The forecast is for east wind moving to the south overnight which is perfect for this trip. After entering the ocean, reality is a bit different. The wind is out of the north, dead on the nose. Well Godspeed can sail against the wind at a 45 degree angle, but not directly into it, we have a limited time (36 hours) to get Godspeed back to safe protected waters before the next heavy weather bears down on us so we opt to deploy the “iron genny” (start the diesel engine) and make some wakes in the right direction until the wind shifts easterly and we can sail.
Now we are at sea, the depth is dropping off, the seas are a gentle one to three feet, “Otto” the autopilot is driving perfectly, and here come the dolphins! They are a never ending source of entertainment, sometimes they are busy group fishing and sometimes they like to come over as our escort and play in the bow or stern wakes, jumping, diving, flipping, blowing…you know, important dolphin stuff! Next business is to get the fishing lines in. Several times we saw the water boiling with baitfish so we circled the area hoping the sea monsters below them would take our lures but no fish.
Believe it or not, there are roads all over the ocean called shipping lanes and we will cross two on this passage, the first one is Brunswick Georgia. This port supplies southern Georgia including Atlanta and there is one massive ship leaving but it is several miles away. Lorrie always has the binoculars and a book bird close by, educating me on the never ending supply of seabirds. Afternoon turns to evening as we sit in the cockpit and have conversation, snacks, compute navigation, and enjoy the wilderness with no land in sight.
At 1950 hours, the sun is setting and we need to prepare for night operations. Navigation lights… on, red cabin lights…on, Dinty Moore beef stew…on. The wind is still on the nose so we motor on! We always slow the boat at night so if we hit something undetected by our radar it will at least be gentle, so the throttle is pulled back and after stew, Lorrie goes below and curls up for a nap. At 2250 hours, I have had enough and “heave to” the boat and crank out a few Z’s. “Heaving To” is where you can position the two sails and rudder to cancel out each other and very effectively “park” in a steady, comfortable angle to the wind and waves, as opposed to just being adrift- tossed like a rag doll. At about midnight I awake to find Lorrie checking our position. We curl up in a blanket are in awe of the moon, stars, and finally a wind change, so we set sails, for the first time on this passage. Sailing at night is very serene and peaceful. Only the gurgle and quiet whoosh as you slip through the water. “Slap…slap…blow…splash” the friendly dolphins appear. By using only red lights tonight, we have good night vision and can see them quite clearly as the moon reflects off their fins and backs, they escort Godspeed along with their silly antics. We laugh and talk to them which seem to egg them on and make them even sillier. Godspeed is in now in a groove and in harmony with the sea, sailing and steering herself on a perfect course, doing what this battle tested sea warrior was made to do! Now all that has to be done is watch the radar and the horizon for other traffic. At night, the seabirds get very curious, brave, and vocal. Some sing a sweet lullaby while others seem to be angry and squawk at our intrusion. Tonight they are very active and welcome visitors indeed. We take turns on watch or below napping until dawn.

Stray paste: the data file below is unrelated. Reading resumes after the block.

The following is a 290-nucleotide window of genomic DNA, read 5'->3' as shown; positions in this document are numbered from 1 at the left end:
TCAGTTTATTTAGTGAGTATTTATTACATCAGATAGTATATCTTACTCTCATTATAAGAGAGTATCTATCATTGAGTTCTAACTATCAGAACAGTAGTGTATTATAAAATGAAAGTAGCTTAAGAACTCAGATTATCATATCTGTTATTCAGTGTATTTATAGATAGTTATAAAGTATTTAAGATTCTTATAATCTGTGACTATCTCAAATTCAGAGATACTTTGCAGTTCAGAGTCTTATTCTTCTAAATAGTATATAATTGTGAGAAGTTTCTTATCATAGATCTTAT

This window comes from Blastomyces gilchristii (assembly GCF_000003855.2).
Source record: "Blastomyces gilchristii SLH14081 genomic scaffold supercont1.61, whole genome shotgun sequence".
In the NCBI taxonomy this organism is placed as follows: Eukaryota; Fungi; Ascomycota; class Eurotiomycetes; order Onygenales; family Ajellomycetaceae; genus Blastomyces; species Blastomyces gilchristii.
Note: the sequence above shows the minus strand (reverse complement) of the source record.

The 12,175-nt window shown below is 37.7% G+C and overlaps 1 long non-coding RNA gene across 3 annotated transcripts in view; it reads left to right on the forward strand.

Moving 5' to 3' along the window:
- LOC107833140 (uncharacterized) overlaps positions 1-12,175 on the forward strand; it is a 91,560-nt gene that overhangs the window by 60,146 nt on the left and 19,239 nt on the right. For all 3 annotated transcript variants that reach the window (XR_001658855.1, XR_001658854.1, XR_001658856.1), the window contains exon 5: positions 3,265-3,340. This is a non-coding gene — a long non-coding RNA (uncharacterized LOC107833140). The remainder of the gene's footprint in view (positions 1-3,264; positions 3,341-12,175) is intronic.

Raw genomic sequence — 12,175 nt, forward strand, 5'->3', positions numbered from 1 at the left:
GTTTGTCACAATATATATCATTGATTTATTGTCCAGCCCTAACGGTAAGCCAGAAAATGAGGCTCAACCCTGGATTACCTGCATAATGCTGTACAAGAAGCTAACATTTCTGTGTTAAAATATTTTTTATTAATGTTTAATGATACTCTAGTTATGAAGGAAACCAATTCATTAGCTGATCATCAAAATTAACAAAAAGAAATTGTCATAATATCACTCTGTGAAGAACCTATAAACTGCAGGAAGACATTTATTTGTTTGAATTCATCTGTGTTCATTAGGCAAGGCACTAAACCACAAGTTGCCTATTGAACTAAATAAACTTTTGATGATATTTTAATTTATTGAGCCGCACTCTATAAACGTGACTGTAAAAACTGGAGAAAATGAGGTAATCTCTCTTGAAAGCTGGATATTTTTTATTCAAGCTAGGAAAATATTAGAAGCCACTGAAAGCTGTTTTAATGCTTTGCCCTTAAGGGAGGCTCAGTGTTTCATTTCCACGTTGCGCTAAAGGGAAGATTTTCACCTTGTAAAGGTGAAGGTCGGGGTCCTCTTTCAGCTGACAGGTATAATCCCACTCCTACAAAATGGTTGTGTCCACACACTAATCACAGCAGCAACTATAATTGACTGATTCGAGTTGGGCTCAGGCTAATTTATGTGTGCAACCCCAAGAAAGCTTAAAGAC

At 0630, there is no stunning sunrise this morning due to the light overcast sky, but the sun does find its way through and burns off the morning dew from the deck. At 0800, I am below in the galley making breakfast and coffee, “Big ship to port” Lorrie the admiral says with concern. Sure enough, our second and final sea lane is the port of Savannah, and a supersize containership is headed out on a direct collision course with Godspeed. After a few quick calculations, it appears when we cross, he will be out of the channel and at sea, this gives Godspeed the right of way as we are under full sail power. It is our responsibility to stand on our course and his to change...It’s kind of like a game of chicken. We are just about to declare “chicken” when he does adjust his speed and passes a quarter mile in front of us giving us a sense of awe at the massive vessels and how tiny we are on a big ocean!